Table 3: Number of employees of party head offices in Western Europe.
Table 4: Change in central and local party staffing in the UK.

Last Paragraph
Whatever the precise truth of these claims, the essential and general point about the centrality of parties for processes of interest aggregation and policy-making has recently been powerfully reinforced by an impressive piece of comparative research on parties in government since 1945.After an extensive examination of the association between what parties say and what they actually do when in office, Hans-Dieter Klingemann and his colleagues conclude that:

Political parties are the major actors in the system that connects the citizenry and the governmental process...political parties aggregate demands into loosely coherent policy packages...Thus, they are crucial to decision making and implementation. From this perspective, political parties must choose policies.They have to rule and they have to take responsibility for their decisions. They are the major actors in the representative democratic systems when it comes to solving societal problems.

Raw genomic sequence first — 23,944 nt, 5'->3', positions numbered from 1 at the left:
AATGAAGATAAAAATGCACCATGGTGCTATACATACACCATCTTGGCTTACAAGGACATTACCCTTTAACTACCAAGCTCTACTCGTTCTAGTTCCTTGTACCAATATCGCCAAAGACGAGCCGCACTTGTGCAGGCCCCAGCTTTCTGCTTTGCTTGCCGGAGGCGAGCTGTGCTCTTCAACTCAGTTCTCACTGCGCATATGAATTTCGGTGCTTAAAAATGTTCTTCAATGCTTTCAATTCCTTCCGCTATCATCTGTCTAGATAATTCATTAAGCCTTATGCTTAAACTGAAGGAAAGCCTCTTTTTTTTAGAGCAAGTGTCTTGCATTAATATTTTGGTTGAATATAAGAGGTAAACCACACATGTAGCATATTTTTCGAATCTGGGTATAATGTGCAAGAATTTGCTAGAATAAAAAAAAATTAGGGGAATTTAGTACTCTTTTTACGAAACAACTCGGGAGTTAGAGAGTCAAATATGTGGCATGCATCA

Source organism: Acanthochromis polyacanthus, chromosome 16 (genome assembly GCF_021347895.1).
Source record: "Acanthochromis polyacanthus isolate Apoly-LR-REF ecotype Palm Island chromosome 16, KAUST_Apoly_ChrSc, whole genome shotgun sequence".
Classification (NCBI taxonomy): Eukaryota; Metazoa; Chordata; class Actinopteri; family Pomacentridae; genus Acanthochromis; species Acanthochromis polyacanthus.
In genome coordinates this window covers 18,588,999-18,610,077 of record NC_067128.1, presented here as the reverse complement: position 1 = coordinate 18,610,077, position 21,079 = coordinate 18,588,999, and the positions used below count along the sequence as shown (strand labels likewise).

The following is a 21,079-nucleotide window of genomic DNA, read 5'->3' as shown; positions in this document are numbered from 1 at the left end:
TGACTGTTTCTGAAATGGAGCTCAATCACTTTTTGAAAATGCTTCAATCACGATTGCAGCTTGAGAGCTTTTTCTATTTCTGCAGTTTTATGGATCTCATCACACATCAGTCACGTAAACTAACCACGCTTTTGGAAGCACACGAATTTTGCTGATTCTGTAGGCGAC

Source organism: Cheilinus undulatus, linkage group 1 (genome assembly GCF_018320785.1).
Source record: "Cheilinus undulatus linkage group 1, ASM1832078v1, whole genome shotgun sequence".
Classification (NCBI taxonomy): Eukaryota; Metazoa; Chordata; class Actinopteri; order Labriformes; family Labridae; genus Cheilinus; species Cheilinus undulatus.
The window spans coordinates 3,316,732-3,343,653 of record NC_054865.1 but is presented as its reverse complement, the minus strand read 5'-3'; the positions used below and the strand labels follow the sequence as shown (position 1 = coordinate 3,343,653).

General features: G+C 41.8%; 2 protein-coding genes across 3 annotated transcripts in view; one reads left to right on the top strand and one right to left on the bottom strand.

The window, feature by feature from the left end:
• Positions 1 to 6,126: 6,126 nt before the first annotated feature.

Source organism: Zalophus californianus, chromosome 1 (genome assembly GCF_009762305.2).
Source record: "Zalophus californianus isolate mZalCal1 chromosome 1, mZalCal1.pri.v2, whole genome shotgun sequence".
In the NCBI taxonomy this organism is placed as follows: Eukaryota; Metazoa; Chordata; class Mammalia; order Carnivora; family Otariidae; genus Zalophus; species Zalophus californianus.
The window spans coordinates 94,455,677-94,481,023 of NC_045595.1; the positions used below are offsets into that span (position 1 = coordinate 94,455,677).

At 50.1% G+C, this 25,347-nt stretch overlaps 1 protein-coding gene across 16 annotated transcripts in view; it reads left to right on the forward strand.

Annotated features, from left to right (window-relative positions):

In short, even though political parties in the UK may have to contend with challenges in the fields of interest articulation and political communication,they remain vital for the functions of interest aggregation, political recruitment and decision-making. We might add that they continue to serve as conduit (though admittedly a shrunken one) of political participation and have long been important to the political integration of social groups, thereby helping to legitimize and stabilize the entire political system. Taken together,the arguments and evidence of this article suggest a number of things, therefore.First, we should say that functionally related reasons for what might be regarded as the partial 'decline' of British political parties can be identified , as suggested by critics like Mulgan and Jacques. But these are the strongest terms in which a case for decline can be stated, and they are hardly resounding. The evidence of 'decline' is at best patchy; our overall review of the data indicates that it consists of the gradual rise of partisan detachment in society (though there is little downright hostility), which in turn has undermined membership levels and constituency organization. Against this, parties continue to fulfill a number of crucial political functions, benefit from the continuing propensity of the electorate to see public life in partisan terms, and have most probably strengthened and professionalized their head office organizations. Overall, we should not be surprised by such changes as have occurred; change is endemic to the human condition and party life is as caught up in all this as anything else.But it is not necessarily a passive victim of change, and has shown evidence of its capacity to respond to a changing environment the world over. From this perspective, it may be more appropriate to speak of the phenomenon of party adaptation rather than that of party decline.